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How food and beverage manufacturers can explore AI

Reference: FCC

With an artificial intelligence-powered solution available for just about every facet of your food and beverage processing business – from quality control and cost optimization to supply chain management and even employee training – it can be hard to know where to start in the AI world.

Randall Craig, author and CEO of education and training company Braintrust Professional Institute, says the time for AI is prime, with support from application programming interfaces (APIs) that allow you to tap into the work of larger platforms.

While AI isn’t a substitute for human intuition based on decades of business acumen and knowledge, Craig says it can optimize multiple aspects of food and beverage production.

Craig takes a holistic view of the technology and says it will have a pronounced impact on every sector, including food and beverage production.

“Everybody is moving this way,” he says. “No matter what software you have as a food processor, it’s probably a good bet that if not now, then relatively soon, software developers will be coming up with upgrades or additional modules that will add AI into what you already have.”

AI has the potential to streamline, optimize and disrupt existing processes. And it’s important to note that with the speed that AI is advancing, the results will only get better, says Craig.

“There are far more data points in the machine-learning model to allow the AI to come up with better results,” he says.

Among some of the trends to watch for in the world of food and beverage processing:

1. Greater personalization

Depending on the amount of personal information customers are willing to share. AI can help food companies tailor products to customers based on factors such as dietary restrictions or health data. Are they diabetic or vegan, for example, or have allergies/intolerances?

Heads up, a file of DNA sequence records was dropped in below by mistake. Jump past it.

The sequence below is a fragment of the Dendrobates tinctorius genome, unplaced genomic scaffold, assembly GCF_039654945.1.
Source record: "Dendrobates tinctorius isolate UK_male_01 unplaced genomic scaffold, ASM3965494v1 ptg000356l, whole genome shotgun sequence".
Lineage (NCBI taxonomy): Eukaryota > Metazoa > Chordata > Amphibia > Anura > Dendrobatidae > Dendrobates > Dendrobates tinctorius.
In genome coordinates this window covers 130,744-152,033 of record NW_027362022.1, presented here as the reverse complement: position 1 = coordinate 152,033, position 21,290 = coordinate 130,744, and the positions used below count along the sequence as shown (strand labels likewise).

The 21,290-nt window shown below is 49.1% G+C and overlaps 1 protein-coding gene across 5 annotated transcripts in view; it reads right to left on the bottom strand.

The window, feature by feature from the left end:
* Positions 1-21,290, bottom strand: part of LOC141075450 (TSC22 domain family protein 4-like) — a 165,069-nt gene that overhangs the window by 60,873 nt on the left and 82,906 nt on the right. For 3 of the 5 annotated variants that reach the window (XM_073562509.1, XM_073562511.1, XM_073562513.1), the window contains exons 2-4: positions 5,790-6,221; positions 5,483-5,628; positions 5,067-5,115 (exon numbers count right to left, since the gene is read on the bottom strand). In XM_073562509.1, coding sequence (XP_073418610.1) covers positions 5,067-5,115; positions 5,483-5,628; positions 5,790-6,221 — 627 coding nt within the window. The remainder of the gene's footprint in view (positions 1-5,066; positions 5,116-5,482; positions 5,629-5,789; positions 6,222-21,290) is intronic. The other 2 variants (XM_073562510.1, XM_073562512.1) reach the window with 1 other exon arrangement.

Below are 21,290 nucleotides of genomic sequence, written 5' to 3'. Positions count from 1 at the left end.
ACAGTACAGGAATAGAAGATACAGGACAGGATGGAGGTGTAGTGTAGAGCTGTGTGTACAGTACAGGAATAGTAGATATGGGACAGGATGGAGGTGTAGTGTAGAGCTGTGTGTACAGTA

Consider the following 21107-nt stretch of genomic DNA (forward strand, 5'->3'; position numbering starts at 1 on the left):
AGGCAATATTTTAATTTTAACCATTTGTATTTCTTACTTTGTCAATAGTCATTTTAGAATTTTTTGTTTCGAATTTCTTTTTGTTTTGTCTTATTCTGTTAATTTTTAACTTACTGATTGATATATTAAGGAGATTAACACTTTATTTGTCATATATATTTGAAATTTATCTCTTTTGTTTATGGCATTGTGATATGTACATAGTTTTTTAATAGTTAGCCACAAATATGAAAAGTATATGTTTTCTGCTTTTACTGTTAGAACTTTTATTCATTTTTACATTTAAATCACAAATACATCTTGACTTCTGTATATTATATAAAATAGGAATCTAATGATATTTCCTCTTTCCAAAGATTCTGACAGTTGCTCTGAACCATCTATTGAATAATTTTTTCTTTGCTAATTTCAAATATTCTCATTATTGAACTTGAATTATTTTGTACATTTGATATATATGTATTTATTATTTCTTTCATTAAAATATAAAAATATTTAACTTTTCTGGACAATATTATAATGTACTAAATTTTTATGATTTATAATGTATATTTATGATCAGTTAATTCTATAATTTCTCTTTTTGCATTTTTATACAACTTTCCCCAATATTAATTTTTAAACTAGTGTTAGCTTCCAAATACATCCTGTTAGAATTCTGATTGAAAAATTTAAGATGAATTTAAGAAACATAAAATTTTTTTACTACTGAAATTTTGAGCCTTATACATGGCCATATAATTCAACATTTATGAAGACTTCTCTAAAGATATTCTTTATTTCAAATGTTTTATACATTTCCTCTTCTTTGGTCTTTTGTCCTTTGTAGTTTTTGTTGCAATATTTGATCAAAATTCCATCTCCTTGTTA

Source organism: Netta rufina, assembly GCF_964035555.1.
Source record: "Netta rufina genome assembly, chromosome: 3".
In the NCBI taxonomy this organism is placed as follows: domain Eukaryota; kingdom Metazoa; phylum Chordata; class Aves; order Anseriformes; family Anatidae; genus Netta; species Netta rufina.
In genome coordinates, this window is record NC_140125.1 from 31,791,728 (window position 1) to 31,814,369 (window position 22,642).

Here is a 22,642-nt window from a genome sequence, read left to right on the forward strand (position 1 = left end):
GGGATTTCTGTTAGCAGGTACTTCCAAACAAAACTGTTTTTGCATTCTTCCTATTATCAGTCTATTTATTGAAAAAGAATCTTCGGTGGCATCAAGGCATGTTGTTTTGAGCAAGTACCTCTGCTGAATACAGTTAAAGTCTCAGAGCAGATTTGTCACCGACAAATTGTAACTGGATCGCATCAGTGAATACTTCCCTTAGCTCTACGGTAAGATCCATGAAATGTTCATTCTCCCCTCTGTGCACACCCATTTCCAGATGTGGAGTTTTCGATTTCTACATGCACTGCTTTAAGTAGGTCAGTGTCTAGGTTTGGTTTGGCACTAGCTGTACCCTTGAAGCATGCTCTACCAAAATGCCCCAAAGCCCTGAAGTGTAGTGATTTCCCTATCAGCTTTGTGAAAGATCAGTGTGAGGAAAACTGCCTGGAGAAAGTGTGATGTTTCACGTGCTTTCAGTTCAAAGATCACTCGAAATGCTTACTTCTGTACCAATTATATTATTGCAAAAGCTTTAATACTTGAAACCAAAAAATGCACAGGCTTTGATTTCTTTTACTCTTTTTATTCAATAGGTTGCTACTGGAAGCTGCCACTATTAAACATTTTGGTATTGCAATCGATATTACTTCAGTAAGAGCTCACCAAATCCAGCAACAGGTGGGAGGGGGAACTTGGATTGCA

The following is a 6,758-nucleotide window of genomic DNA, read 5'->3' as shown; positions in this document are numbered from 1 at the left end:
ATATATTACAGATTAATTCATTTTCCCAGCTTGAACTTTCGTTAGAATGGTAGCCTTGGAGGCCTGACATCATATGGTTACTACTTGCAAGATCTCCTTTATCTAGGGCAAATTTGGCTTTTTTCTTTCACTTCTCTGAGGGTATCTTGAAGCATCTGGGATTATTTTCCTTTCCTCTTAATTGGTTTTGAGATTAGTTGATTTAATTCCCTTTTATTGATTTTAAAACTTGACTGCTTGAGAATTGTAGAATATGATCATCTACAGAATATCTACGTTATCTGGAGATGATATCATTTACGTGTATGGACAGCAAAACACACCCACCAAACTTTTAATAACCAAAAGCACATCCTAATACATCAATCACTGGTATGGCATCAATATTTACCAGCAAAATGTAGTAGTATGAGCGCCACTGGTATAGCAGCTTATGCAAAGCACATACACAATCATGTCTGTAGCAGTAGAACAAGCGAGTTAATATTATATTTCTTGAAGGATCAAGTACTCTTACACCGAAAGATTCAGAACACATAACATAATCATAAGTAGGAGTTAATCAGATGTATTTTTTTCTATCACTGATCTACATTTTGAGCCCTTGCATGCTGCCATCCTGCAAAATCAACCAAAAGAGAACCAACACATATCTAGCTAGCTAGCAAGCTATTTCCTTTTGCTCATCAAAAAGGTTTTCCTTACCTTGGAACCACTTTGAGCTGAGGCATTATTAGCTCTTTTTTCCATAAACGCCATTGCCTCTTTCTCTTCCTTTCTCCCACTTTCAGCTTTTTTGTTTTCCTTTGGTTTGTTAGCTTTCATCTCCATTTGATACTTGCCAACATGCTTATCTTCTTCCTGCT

“That’s an entire field where AI is king,” says Nestor Gomez, chief technology officer at Canadian Food Innovation Network.

An energy drink producer, for example, can tailor drinks based on customer needs and preferences. If a certain consumer segment has a lower tolerance for salt, a company can produce drinks featuring less sodium. And they can do it at scale, Gomez says.

“You can be much more granular and create a larger array of products without impacting your costs.”

Craig agrees, pointing out that the speed and testing of production can also increase.

“The whole question of product development is vastly shortened because you might be able to pop out a whole bunch of recipes and optimize them to the ones you might truly want to do some development on,” he says.

2. Augmented reality

A wave of augmented reality products powered by algorithms is being introduced into manufacturing. In food processing, advancements are reshaping the sector, not directly in the processing. For example, a wave of 3D imaging processes is deployed in areas such as employee training.

Among them is the Microsoft HoloLens, a mixed-reality device capable of layering 3D images atop users’ real-world view at the correct location, scale, and orientation. Users can interact with these digital objects through voice commands or hand gestures.

Similarly, the Quebec-based company DeepSight has pioneered AI-led technology that relies on 3D animations and sequences, enabling employees to perform tasks faster, safer and with fewer errors.

According to DeepSight co-founder and CEO Nicolas Bearzatto, up to three-quarters of companies currently use job shadowing to train their workforce, but technologies like DeepSight have the potential to be a game-changer.

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